|>||Is bounded by the parishes of Aikton, Orton, Dalston,
Westward, and Wigton; and extends about 4½ miles in length, along the north side of the
river Wampool, and is about 1½ miles in breadth. It contains 2874A. 3R. 22P., rated (in
1846) at £3541 1s. 6d. The soil, which consists principally of gravel, with a mixture of
loam, is tolerably fertile-except on the eastern side, where a cold clayey land prevails.
Its situation is rather low along the river, where quantities of reed grow,
especially on the swamp called Cardew Mires. It is divided into three townships
and manors; viz., Thursby, Crofton, and Parton, with Micklethwaite;
which, in 1841, contained (collectively) 574 inhabitants.
Thursby township has a small but pleasant village, on the Carlisle and Wigton road, 6 miles S.W. from the former, and 5 miles E.N.E. of the latter town. It also comprises the small hamlets of Evening Hill, Moor End, and Neal House1, with several scattered dwellings; and contains 1457A. 3R. 14P. (rated at £1699 3s. 7d.), mostly belonging to resident yeomen, but Mr. John Bowman and Mr. Simeon Cowper have estates here. Evening Hill, the pleasant seat of John Knubley Wilson, Esq., lieutenant-colonel in the Cumberland militia, is a large mansion in the Elizabethan style, erected, about fourteen years ago, by its present proprietor. It commands some fine views, and is surrounded by extensive pleasure grounds. Thursby is supposed to have derived its name from the god Thor; - to which deity, it is said, there was a temple dedicated, at a place now called Woodriggs.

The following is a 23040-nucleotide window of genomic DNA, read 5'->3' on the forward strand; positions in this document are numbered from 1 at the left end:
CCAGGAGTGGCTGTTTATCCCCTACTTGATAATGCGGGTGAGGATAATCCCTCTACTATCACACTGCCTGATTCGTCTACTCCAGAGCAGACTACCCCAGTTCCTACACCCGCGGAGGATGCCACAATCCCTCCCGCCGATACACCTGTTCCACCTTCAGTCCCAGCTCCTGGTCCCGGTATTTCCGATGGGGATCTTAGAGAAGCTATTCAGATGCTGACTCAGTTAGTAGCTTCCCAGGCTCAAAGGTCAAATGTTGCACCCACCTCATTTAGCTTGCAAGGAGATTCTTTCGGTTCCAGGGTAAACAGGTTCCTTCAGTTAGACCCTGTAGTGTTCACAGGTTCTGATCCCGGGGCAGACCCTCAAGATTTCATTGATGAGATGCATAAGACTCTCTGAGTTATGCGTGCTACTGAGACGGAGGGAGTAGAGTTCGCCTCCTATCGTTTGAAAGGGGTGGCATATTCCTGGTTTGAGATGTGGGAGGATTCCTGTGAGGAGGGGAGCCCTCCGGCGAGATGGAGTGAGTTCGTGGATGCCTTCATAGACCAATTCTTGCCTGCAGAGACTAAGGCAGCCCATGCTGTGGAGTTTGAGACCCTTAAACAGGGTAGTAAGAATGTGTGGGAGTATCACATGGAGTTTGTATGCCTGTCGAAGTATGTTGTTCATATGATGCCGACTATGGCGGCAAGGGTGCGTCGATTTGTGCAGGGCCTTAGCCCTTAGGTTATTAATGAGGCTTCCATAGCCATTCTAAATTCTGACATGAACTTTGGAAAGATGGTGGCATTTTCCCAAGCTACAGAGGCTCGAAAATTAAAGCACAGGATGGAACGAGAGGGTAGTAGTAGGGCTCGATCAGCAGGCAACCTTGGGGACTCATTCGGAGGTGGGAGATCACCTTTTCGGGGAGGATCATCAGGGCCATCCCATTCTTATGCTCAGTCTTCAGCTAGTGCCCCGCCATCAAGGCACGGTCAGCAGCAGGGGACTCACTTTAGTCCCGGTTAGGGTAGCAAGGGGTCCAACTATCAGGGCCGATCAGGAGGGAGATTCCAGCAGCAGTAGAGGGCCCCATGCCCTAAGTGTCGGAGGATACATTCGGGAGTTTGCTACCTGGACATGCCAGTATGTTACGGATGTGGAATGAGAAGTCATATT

The manor of Thursby was given by Alan, second lord of Allerdale, to Herbert de Brun, who assumed the name of the place. It afterwards passed in marriage to Guido Boyvil, a younger son of the house of Levington; and after that it came into the possession of Robert de Ogle, who appears to have sold it to the Dacres, by whom it was subsequently united to the barony of Burgh, to which it is still annexed. It appears that William, Lord Dacre, held this manor in the reign of Henry VIII, by knight's service and 25s. 8d. cornage. The Church, dedicated to St. Andrew, is a beautiful edifice, on an elevation a little west of the village - erected, in 1846, on the site of the old fabric, which is said to have been built by David I, king of Scotland. Its style of architecture is that which prevailed in the 13th century, and the funds for its erection were raised by a rate of 3s. 3d. in the pound, on the whole parish, aided by £500 left by the late Sir John Brisco. Another rate of 6d. in the pound will be required to defray the expense of the six musical bells which hang in the tower. Its interior is very neatly filled up, and here are four elegant marble monuments to the Brisco family. The old font is also preserved. The benefice was a rectory, until about the year 1469, when Sir Robert Ogle granted it to the priory and convent of Carlisle. It is now a vicarage, in the patronage of the dean and chapter of Carlisle, and incumbency of the Rev. James Webster Huntley, M.A., who was inducted in the year 1830. It is valued in the king's books at £91 10s. 4d., but is now worth £204 a year, exclusive of 21A. 1R. 1P. of glebe. The vicar, by prescription, is entitled to all the small tithes of the parish, and the great and small tithes of the two townships of Parton and Micklethwaite, and Crofton and Whinnow. In 1838, a commutation of the tithe was made for a yearly rent charge of £354; of which £150 (the rectorial tithes of Thursby township) belong to Messrs. John Jefferson and Simeon Cowper, as lessees under the dean and chapter. The vicarage house is a good residence, contiguous to the church. The school, which was built about the year 1740, is endowed with £354 left in 1798, by Thomas Thomlinson, Esq., a native of this parish, who died in America. It is placed in the hands of Sir Wastel Brisco, who pays 4 per cent. yearly interest (£14 3s. 4d.) to the master, who teaches ten poor children for the small payment of 2s. 6d. per quarter, and the residue of his scholars are taught for 5s. per quarter each. He also, in the same year, bequeathed to the poor of Thursby £160, the interest of which (£7 15s.) to be distributed amongst six or seven poor industrious parishioners. In the same year, 1798, Thomas Gibson left to the poor of this parish a legacy of £30 and another of £5, which (being laid out in the purchase of stock at 3 per cent.) produced, in 1817, the sum of £107; the annual receipts of which amount to £5 7s. Hutchinson says he could not find that there has been more than one author in this parish, viz., John Studholme, of Moor End, who was then (1795) in the 85th year of his age. He wrote a Moral Essay, of which the Westminster Magazine of 1779, gives the following character: - "The author proposes his sentiments with modesty and perspicuity. A very ingenious and philosophic piece - written both with intelligence and intelligibility; nor is there anything assuming or dogmatical in any part of it."